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Illustration: Sarah Grillo/Axios

The Trump administration is set to deliver new guidelines today that will get coronavirus vaccinations moving much faster.

Driving the news: New federal guidelines will recommend opening up the process to everyone older than 65, and will also aim to move doses out the door rather than holding some back.

Why it matters: The early phases of the vaccination effort were designed to put the highest-risk people at the front of the line, but the pace of inoculations has frustrated experts and everyday Americans alike.

  • The administration’s new guidelines aim to speed things up and ultimately move the U.S. closer to the widespread immunity that will put the pandemic behind us.

Details: The federal government is making three big changes, according to a senior administration official:

  • Recommending that states open the vaccination process to everyone older than 65 and to adults of all ages who have a pre-existing condition that puts them at greater risk for serious infection.
  • Expanding the venues where people can get vaccinated to include community health centers and more pharmacies.
  • Getting all the available doses out the door now. Both of the authorized vaccines require two shots; the government will no longer hold back doses for the second shot, but will instead try to get today’s doses into people’s arms now, trusting that supplies will increase rapidly enough to provide second shots.

These changes reflect a changing consensus about how best to distribute the vaccines — shifting away from a strict risk-based prioritization system, toward prioritizing getting as many shots into as many arms as possible, as quickly as possible.

  • Opening the doors to all seniors and high-risk patients mirrors steps some states have already taken, with public health experts’ encouragement, and President-elect Joe Biden has said his administration would not hold back doses for people’s second shots.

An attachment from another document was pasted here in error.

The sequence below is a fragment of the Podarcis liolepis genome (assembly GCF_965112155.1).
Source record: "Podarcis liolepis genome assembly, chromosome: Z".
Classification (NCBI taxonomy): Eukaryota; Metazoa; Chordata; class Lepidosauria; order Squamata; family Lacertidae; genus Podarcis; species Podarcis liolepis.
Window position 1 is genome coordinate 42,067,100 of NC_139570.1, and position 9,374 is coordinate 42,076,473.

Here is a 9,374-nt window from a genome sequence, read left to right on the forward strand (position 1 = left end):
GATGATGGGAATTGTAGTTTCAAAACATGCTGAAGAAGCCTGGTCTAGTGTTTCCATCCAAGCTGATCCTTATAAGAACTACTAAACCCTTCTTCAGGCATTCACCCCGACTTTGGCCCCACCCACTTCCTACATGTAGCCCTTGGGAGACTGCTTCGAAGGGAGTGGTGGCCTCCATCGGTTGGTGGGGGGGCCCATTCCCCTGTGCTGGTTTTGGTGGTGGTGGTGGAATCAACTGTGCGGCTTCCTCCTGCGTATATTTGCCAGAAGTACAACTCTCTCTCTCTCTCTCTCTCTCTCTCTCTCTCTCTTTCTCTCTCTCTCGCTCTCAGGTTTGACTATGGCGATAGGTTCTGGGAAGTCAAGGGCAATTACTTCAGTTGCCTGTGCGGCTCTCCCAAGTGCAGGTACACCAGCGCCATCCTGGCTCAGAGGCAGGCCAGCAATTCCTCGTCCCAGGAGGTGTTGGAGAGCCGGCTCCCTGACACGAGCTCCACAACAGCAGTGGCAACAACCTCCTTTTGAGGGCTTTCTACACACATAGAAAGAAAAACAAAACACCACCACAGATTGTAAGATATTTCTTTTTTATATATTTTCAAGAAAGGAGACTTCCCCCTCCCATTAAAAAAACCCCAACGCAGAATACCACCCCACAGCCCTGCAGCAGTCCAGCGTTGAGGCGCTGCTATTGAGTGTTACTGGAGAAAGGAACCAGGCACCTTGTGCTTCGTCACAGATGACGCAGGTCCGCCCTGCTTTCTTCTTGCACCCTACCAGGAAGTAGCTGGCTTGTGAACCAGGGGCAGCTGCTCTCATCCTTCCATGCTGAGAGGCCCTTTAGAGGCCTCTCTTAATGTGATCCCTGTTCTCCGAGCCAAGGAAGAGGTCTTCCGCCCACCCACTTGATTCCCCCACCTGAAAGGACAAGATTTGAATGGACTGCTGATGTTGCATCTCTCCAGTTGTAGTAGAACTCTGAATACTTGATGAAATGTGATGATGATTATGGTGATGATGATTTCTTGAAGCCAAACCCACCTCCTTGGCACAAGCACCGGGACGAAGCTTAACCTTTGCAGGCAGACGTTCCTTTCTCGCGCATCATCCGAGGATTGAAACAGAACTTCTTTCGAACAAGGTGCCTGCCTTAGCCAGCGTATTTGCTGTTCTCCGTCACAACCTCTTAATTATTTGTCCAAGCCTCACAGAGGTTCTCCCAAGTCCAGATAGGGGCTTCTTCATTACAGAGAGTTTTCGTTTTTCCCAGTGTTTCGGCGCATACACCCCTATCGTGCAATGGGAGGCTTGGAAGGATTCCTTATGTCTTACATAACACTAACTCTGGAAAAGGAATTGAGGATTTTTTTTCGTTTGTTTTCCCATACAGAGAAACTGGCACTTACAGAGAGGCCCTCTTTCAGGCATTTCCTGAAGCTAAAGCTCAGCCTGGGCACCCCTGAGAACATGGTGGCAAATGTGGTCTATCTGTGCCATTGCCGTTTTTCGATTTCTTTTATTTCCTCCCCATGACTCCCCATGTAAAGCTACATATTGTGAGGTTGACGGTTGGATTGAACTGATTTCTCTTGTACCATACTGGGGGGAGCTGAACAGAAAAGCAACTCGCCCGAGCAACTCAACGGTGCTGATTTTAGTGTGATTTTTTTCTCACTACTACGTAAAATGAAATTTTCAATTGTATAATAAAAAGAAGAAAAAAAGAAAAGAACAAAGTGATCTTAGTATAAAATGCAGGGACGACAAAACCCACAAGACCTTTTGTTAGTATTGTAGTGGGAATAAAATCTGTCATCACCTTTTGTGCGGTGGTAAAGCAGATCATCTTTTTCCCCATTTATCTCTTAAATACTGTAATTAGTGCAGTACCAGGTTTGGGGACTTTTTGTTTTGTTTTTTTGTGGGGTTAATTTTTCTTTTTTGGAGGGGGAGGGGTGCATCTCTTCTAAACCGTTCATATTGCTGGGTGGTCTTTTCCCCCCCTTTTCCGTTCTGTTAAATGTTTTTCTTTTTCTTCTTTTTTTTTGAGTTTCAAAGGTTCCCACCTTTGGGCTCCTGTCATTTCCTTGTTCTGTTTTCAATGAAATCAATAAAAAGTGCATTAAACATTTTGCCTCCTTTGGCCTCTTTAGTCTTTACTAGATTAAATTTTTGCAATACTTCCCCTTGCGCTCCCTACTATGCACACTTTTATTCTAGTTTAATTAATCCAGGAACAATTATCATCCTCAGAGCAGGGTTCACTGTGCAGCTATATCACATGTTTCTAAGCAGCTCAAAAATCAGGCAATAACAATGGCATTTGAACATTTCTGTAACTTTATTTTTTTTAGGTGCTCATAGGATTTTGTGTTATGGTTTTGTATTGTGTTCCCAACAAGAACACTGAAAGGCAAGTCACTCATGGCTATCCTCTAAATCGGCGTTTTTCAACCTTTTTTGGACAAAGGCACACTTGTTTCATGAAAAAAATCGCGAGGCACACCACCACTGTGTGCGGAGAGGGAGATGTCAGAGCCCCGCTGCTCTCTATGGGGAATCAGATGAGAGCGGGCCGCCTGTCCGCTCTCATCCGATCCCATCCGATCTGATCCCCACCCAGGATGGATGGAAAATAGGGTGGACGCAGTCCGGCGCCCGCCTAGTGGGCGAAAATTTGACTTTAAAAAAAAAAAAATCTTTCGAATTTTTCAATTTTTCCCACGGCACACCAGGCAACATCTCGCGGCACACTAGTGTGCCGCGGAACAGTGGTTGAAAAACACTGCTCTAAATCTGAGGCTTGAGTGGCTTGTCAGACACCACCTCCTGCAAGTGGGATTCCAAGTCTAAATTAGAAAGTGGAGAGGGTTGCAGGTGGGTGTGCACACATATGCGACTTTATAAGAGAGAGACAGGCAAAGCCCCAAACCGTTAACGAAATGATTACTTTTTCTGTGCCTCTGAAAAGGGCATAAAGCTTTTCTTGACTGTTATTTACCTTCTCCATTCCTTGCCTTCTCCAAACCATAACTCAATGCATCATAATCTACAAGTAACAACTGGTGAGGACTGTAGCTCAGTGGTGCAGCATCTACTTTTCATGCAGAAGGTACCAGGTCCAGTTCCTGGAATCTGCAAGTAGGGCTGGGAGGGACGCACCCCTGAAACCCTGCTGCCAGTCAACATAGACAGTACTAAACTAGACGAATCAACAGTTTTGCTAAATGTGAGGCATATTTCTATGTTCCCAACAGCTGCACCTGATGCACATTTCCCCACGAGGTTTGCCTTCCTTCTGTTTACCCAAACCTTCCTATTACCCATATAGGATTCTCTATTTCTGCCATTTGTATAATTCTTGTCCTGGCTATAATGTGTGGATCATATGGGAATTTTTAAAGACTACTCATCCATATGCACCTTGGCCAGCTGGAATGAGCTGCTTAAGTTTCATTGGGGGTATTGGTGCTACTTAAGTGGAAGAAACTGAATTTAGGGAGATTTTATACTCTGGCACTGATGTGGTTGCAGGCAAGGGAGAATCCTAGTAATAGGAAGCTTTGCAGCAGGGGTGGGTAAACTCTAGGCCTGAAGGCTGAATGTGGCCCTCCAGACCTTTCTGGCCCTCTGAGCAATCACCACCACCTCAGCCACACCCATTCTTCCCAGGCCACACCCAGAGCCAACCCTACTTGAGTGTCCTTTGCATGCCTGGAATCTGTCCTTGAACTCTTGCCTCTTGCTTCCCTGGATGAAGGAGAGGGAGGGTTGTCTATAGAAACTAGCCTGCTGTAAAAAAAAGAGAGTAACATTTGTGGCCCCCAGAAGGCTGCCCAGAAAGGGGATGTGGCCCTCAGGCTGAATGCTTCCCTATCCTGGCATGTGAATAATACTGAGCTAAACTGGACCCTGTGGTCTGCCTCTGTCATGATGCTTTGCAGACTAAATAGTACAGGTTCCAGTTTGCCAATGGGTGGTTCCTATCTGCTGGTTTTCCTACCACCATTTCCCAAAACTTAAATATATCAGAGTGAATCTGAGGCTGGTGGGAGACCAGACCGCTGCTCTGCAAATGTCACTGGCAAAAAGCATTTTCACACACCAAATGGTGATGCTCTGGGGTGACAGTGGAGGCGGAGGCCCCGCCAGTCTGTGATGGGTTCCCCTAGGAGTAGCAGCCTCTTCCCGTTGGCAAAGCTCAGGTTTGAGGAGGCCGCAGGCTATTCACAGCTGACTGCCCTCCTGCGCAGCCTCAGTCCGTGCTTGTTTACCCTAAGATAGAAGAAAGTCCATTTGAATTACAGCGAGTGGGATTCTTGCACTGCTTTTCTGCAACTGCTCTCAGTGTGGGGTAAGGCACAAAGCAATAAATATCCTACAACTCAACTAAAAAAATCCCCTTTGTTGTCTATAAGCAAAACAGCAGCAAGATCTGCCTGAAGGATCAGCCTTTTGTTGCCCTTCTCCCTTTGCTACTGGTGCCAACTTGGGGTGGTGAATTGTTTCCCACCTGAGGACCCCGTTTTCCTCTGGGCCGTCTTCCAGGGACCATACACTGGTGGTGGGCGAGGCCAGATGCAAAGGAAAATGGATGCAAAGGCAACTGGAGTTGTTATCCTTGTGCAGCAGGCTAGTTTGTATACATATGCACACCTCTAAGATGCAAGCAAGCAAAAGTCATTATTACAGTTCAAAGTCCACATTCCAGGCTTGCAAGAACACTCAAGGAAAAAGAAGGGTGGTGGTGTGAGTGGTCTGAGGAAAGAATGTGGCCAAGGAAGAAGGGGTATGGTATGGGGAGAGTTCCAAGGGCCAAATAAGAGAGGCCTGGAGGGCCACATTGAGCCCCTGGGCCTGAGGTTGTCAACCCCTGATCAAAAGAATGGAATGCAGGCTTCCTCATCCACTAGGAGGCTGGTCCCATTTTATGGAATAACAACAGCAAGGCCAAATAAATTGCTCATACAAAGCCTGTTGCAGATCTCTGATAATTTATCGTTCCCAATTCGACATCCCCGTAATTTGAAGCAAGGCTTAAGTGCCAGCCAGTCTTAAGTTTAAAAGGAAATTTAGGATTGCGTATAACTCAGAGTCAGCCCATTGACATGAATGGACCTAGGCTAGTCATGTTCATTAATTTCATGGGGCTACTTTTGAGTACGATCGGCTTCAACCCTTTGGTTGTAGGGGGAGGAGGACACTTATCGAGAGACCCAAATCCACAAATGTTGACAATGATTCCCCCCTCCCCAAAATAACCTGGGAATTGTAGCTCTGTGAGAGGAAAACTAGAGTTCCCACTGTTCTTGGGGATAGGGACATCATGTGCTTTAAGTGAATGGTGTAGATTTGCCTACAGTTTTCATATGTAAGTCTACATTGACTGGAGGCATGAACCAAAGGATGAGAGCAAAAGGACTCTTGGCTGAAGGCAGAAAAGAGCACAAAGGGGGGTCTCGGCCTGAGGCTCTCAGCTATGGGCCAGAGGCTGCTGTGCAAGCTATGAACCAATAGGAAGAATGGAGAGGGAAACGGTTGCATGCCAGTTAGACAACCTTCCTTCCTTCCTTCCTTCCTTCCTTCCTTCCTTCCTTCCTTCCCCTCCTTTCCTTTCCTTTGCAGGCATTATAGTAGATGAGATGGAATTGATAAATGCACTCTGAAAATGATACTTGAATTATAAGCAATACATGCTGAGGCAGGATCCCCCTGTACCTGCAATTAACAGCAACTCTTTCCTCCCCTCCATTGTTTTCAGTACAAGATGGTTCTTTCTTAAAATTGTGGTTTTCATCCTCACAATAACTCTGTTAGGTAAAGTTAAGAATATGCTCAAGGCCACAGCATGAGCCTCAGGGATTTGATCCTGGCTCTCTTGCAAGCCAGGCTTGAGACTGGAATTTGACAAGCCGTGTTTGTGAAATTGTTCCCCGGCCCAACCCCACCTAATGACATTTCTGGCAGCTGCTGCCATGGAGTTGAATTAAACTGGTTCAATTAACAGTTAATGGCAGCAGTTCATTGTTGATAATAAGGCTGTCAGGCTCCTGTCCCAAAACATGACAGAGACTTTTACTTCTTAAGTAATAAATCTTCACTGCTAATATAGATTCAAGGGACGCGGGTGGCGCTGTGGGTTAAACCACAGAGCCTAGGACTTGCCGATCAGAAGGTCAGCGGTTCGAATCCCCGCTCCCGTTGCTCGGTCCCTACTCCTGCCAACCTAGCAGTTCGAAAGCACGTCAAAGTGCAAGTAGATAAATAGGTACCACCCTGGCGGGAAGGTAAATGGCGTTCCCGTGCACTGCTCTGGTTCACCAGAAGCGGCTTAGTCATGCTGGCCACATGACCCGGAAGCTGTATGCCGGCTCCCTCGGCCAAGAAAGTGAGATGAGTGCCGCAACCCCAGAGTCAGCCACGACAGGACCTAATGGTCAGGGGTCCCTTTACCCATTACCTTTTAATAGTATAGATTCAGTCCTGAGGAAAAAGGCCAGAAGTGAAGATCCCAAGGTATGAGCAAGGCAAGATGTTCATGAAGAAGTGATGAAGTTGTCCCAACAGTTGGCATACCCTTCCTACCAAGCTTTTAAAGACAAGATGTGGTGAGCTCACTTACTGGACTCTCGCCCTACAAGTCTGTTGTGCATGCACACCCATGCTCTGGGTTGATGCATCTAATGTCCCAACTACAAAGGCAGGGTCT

What we’re watching: There’s certainly no guarantee that this wider process will move smoothly, and there can be real costs to a sloppy rollout.

  • Some states and counties that already opened vaccinations to large numbers of people have struggled to get appointments made in any orderly fashion, sometimes leaving elderly, high-risk people to camp out for vaccines.

Yes, but: Increasing supplies should make every step of this more liberalized process — with more distribution points and wider eligibility — easier to manage.

Go deeper

Rep. Lou Correa tests positive for COVID-19

Lou Correa. Photo: Tom Williams/CQ-Roll Call, Inc via Getty Images

Rep. Lou Correa (D-Calif.) announced on Saturday that he has tested positive for the coronavirus.

Why it matters: Correa is the latest Democratic lawmaker to share his positive test results after last week's deadly Capitol riot. Correa did not shelter in the designated safe zone with his congressional colleagues during the siege, per a spokesperson, instead staying outside to help Capitol Police.

Updated 2 hours ago - Politics & Policy

Coronavirus dashboard

Illustration: Annelise Capossela/Axios

  1. Health: CDC director defends agency's response to pandemic — CDC warns highly transmissible coronavirus variant could become dominant in U.S. in March.
  2. Politics: Biden readies massive shifts in policy for his first days in office.
  3. Vaccine: Fauci: 100 million doses in 100 days is "absolutely" doable.
  4. Economy: Unemployment filings explode again.
  5. Tech: Kids' screen time sees a big increase.
  6. World: WHO team arrives in China to investigate pandemic origins.
Dave Lawler, author of World
3 hours ago - World

Alexey Navalny detained after landing back in Moscow

Navalny and his wife shortly before he was detained. Photo: Kirill Kudryavtsev/AFP via Getty

Russian opposition leader Alexey Navalny was detained upon his return to Moscow on Sunday, which came five months after he was poisoned with the nerve agent Novichok. He returned despite being warned that he would be arrested.

The latest: Navalny was stopped at a customs checkpoint and led away alone by officers. He appeared to hug his wife goodbye, and his spokesman reports that his lawyer was not allowed to accompany him.

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